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From my nym you can figure out that I have been a marathon runner; much better than average but not at all a top runner, even qualifying for the Olympic Marathon Trials was pretty much a dream (PR 2:35, hurt trying to go 2:29, needed 2:22+/- for qualifying). When making the comparison it is good to make things match and comment on the things that do not line up. A three hour marathon is a "standard" for a good recreational runner, but not someone that is a particularly good runner (unless you are adjusting for age).

At 3:00, the pace is 6:51/mile and the caloric rate is 900 calories per hour. This probably equivalent to riding 22 mph. Thus, ride 66 miles in three hours to get an work level tht is on par. Next, you cannot eat much if anything at that pace and fluid intact is not nearly so easy as on the bike. Therefore, restirct your fluid and, especially, your food intake to match the circumstances.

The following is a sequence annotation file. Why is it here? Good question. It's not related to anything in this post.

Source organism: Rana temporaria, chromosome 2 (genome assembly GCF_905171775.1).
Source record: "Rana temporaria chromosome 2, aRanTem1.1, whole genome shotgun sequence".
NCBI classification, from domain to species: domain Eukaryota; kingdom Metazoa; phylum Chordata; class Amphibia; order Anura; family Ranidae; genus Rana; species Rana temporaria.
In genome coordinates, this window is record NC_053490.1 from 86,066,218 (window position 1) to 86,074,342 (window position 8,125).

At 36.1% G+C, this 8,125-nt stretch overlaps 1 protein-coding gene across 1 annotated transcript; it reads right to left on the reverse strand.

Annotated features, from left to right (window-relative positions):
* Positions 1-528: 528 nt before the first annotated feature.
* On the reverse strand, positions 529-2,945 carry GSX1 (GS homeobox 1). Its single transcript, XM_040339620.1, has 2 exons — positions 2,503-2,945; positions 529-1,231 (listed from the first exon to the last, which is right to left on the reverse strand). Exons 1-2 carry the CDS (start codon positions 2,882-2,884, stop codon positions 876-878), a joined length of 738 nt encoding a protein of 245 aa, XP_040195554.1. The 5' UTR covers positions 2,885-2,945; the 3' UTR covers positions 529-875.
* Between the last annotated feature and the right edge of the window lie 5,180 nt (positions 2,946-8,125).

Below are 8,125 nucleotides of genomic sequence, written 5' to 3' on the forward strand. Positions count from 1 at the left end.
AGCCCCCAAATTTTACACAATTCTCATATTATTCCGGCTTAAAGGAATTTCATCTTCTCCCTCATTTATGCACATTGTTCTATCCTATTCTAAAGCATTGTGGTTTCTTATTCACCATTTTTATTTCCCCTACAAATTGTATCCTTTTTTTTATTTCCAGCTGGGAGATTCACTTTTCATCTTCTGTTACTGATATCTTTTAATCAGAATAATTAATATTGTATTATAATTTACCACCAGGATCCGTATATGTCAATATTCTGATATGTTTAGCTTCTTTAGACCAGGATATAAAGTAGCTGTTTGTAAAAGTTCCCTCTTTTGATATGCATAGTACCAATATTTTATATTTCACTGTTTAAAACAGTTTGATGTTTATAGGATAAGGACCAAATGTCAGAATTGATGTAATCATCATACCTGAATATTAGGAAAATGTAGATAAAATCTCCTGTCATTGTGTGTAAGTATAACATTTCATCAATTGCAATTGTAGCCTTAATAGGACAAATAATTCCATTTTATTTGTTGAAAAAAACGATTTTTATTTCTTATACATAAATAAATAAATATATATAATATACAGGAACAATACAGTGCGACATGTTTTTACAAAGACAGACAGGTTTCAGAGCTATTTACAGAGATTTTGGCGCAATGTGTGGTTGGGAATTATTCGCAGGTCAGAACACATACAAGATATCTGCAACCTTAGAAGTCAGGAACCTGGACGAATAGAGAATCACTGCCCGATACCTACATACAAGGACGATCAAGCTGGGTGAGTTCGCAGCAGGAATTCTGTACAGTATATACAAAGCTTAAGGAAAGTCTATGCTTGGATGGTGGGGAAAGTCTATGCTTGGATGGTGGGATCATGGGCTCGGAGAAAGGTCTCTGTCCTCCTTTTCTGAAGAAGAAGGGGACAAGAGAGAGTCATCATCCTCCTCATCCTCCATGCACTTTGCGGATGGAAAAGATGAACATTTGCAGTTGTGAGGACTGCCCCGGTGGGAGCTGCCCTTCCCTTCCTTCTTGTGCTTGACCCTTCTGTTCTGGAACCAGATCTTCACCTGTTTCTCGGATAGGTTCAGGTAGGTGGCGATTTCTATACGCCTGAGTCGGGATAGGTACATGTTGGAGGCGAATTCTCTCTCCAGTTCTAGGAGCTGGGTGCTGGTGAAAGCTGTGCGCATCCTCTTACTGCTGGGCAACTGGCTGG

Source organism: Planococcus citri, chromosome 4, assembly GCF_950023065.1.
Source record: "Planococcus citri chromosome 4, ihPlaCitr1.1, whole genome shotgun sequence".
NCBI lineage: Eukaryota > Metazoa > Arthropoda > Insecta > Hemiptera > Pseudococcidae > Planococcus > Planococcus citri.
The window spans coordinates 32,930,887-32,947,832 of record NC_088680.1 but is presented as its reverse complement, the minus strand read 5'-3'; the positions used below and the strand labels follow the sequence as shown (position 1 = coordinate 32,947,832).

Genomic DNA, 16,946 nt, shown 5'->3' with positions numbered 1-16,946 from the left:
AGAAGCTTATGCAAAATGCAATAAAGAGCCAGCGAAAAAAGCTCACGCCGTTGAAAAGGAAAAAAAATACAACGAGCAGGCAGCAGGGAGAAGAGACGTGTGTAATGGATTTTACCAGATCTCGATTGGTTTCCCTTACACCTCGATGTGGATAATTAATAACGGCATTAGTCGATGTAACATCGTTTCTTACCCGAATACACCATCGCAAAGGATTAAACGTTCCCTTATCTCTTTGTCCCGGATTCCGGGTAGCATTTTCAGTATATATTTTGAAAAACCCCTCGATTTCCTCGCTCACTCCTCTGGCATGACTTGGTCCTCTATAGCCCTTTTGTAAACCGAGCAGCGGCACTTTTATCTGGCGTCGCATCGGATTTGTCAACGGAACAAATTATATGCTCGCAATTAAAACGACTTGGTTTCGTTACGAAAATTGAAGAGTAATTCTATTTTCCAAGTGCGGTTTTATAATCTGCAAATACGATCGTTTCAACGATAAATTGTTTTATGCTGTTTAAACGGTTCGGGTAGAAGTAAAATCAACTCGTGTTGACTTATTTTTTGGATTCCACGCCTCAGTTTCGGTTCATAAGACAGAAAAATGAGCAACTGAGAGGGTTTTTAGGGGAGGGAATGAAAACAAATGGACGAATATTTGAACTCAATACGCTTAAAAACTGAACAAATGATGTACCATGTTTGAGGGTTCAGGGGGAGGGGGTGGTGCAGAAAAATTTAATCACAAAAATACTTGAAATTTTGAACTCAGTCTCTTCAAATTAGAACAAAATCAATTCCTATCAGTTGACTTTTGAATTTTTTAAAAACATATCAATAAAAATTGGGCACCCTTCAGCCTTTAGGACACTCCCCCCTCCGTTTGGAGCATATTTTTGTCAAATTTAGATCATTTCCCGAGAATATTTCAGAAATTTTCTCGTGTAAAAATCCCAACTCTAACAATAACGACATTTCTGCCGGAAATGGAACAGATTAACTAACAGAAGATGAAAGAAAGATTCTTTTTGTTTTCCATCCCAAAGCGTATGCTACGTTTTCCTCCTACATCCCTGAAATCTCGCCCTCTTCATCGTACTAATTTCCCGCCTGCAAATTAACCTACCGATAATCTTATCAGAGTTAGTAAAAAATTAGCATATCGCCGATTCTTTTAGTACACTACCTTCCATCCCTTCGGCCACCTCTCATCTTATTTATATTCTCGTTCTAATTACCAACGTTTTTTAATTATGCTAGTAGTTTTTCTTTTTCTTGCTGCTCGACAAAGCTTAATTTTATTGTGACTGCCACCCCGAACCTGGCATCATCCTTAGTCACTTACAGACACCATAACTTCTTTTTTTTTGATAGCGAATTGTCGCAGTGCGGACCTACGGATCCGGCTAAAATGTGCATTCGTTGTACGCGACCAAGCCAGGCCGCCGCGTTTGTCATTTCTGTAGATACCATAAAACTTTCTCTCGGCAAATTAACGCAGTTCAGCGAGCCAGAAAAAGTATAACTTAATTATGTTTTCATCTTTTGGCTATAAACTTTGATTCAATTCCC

The running, as many have commented, involves much more pounding, although training and good technique diminish this. If you see a top-level marathon runner, the pace is 4:50 or better per mile (5 min/mile is 2:11:05); if you have run that fast recently, even if jst for half a mile, I bet you did not look anything like those top runners. They do not look like that are going that fast because they are so smooth (and you have to be otherwise you give up too much).

To go relatively hard, try a 6min/mile marathon (2:37:18), which is a very good recreational runner. Now do the 66 miles in 2:37 and see what the effort is (and note, ride solo with no drafting for the comparison). This is slightly misleading because the wind resistance makes more of an impact when speeding up by 15% riding than running. However, the critical "glycogen burning" metabolic paths are pushed to the limit running at this pace and the :clamer" situation, sitting in the saddle, makes it a bit easier on the bike.